Aldine Pollux

Aldus Manutius’ first edition of Julius Pollux’s Onomasticon (1502). This offers an example of one of Aldus’ later Greek types, in which fewer examples of abbreviations, ligatures, and flourishes are visible. Image provided courtesy of the University of California, Los Angeles, Special Collections.

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Janus Lascaris and Lorenzo de Alopa’s editio princeps of the Greek Anthology (1494). This was the first book to feature Lascaris’ striking Greek font, using both small and large uppercase letters. Image provided courtesy of the Bancroft Library.

An original alternative to Aldus’ design came from Lascaris, the prominent Byzantine scholar, who, in collaboration with the Florentine printer Lorenzo de Alopa, developed a Greek type that took not contemporary handwriting but rather ancient Greek inscriptions as its visual model. While this was not it and of itself so uncommon (Latin types had been using inscriptional letters for a few decades), what was exceptional was Lascaris’ choice to make the entire font uppercase inscriptional letters. In other words, Lascaris did not envision the lettering of ancient inscriptions as models primarily suited for titles or headings (as they were in Latin types), but rather as the most elegant and practical way to print entire works. Lascaris, therefore, designed his type to include both small and large uppercase letters and debuted this new type in the first edition of the Greek Anthology (1494). In the dedicatory epistle of his Greek Anthology, Lascaris justified his unorthodox choice by appealing to both the aesthetic dimensions of type design and the technical exigencies of cutting type:

Taking this new opportunity of printing, which will be so useful for students of literature, I set myself to rescue the elements of Greek letters from misshapen and really unbecoming corruption. When I thought of the letter-forms provided now for use in printing, which are not convenient for engraving and cannot be properly fitted to each other, I took all the more care to seek out the primary form of the letters [priscae literarum figurae], long out of use, and I provided a model for the printers adapted to the technical processes of printing by the engravers and craftsmen.[6]

While Aldus celebrated the ability of his press to present Greek on the printed page in a way that exceeded the writing of a pen, Lascaris shifts the emphasis away from the solely visual and from the end product alone. He imagines print’s intervention in Greek cultural recovery to involve every step in the printing process, beginning with the engraving and cutting of type. Seen from this perspective, where the appearance of the page is only one dimension of what print means, the ancient practice of carving stone for inscriptions and the Renaissance practice of carving metal pieces to make type do indeed seem to be analogous material procedures. The abbreviations Aldus dutifully reproduced were also the product of a scribal culture where rapidly transcribing and recording information was essential, something print makes essentially irrelevant.  Thus, while Lascaris’ typeface was unsurprisingly short-lived (he only printed six other texts in his all-capitals font), it reveals not merely the innovative energy that surrounded the early printing of Greek, but also the layers of legibility, of significatory possibility, understood to operate within the early Greek printed page.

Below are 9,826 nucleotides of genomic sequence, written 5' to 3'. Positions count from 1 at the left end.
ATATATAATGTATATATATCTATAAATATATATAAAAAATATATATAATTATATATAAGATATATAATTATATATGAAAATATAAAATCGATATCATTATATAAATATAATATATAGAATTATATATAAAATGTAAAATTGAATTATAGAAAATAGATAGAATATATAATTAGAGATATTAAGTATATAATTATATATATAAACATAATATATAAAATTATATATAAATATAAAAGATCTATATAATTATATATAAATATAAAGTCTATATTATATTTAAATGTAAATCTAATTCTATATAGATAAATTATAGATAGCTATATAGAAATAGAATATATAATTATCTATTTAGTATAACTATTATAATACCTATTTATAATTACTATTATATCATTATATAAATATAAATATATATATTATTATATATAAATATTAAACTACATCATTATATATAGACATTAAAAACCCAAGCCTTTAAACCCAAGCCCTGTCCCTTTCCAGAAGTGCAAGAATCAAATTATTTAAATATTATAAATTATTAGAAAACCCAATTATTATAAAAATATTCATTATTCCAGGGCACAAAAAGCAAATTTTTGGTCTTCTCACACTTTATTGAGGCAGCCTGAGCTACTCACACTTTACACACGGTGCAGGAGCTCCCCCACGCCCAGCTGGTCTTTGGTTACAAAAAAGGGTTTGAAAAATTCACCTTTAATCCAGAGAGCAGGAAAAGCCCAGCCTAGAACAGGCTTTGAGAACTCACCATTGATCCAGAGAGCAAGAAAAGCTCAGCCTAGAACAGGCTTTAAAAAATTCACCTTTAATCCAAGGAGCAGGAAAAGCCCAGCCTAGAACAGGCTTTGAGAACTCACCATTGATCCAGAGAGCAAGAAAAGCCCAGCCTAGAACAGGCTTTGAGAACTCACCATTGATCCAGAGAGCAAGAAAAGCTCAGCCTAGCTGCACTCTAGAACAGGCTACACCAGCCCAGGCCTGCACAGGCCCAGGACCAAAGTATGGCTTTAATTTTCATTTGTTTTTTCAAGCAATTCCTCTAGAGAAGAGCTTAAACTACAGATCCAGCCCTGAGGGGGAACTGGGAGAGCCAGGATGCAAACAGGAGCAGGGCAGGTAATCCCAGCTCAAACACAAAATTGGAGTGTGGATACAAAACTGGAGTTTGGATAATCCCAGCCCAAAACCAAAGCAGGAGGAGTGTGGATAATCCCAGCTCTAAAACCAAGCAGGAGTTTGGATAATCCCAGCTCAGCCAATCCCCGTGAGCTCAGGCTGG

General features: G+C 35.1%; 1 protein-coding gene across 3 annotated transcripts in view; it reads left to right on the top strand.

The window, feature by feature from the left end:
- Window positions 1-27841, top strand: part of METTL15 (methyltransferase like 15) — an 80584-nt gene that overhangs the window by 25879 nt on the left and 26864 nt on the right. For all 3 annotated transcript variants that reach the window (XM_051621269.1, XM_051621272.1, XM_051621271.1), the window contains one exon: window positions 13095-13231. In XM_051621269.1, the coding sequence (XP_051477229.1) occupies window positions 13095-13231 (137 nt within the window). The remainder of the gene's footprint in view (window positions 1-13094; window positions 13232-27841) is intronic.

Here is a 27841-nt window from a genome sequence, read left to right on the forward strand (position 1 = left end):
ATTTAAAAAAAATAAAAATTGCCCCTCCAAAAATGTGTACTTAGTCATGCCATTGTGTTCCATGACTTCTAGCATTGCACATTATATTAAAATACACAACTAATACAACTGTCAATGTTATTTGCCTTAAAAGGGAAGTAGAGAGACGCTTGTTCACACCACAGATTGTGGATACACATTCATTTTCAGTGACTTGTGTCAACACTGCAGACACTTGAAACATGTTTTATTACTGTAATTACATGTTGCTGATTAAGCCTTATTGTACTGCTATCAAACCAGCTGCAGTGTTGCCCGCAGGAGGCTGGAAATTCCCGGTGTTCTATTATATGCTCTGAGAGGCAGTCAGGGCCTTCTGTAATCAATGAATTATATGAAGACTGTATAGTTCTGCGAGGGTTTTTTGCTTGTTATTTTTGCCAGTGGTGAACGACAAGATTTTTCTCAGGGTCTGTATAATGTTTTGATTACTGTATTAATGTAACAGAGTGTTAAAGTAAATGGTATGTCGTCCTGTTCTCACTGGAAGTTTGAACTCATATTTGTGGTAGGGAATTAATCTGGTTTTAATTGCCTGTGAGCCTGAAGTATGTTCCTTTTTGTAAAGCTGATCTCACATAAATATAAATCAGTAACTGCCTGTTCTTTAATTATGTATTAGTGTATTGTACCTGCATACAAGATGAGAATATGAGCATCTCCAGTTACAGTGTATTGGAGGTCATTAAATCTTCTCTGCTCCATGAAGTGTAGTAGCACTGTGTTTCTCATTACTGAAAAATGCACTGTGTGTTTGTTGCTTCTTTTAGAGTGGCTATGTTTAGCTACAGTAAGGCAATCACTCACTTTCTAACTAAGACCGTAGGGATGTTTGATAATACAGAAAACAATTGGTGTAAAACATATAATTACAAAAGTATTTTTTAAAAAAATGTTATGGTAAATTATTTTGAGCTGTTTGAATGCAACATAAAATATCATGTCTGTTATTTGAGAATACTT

Looking closely at the ways in which the earliest printers addressed these challenges, we can begin to understand how the material concerns of Greek print, from the sources used in the graphic design of the typefaces to the technical challenges of translating an alphabet from manuscript to moveable type, were themselves inflected by multiple material contexts, ones that stretched from the contemporary Hellenism of the fifteenth century back to Greek antiquity itself.

Jane Raisch is a doctoral student at Berkeley in the Department of Comparative Literature. She focuses on the reception of Greek in Early Modern English literature and the intersection between scholarship and poetics.


[1] Aldus Manutius, The Greek Classics, ed. and trans. Nigel Wilson (Cambridge, Mass.: Harvard University Press, 2016), 25.

[2] Richard Breaden, “The First Book Printed in Greek,” Bulletin of the New York Public Library. 51 (1947): 3.